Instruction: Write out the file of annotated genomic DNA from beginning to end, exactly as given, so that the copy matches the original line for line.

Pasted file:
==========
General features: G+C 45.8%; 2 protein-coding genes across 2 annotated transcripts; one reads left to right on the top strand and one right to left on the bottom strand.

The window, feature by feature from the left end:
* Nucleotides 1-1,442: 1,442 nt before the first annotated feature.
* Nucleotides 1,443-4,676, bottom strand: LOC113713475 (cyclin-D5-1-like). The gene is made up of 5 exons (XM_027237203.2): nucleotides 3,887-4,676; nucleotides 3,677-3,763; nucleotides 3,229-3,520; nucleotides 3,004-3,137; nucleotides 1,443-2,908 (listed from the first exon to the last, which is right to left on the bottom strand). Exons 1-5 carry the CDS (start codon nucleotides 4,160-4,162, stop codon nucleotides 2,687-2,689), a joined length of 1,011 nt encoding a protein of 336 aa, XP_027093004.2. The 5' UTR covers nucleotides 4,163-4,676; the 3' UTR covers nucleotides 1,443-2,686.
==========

General features: G+C 45.8%; 2 protein-coding genes across 2 annotated transcripts; one reads left to right on the top strand and one right to left on the bottom strand.

The window, feature by feature from the left end:
* Nucleotides 1-1,442: 1,442 nt before the first annotated feature.
* Nucleotides 1,443-4,676, bottom strand: LOC113713475 (cyclin-D5-1-like). The gene is made up of 5 exons (XM_027237203.2): nucleotides 3,887-4,676; nucleotides 3,677-3,763; nucleotides 3,229-3,520; nucleotides 3,004-3,137; nucleotides 1,443-2,908 (listed from the first exon to the last, which is right to left on the bottom strand). Exons 1-5 carry the CDS (start codon nucleotides 4,160-4,162, stop codon nucleotides 2,687-2,689), a joined length of 1,011 nt encoding a protein of 336 aa, XP_027093004.2. The 5' UTR covers nucleotides 4,163-4,676; the 3' UTR covers nucleotides 1,443-2,686.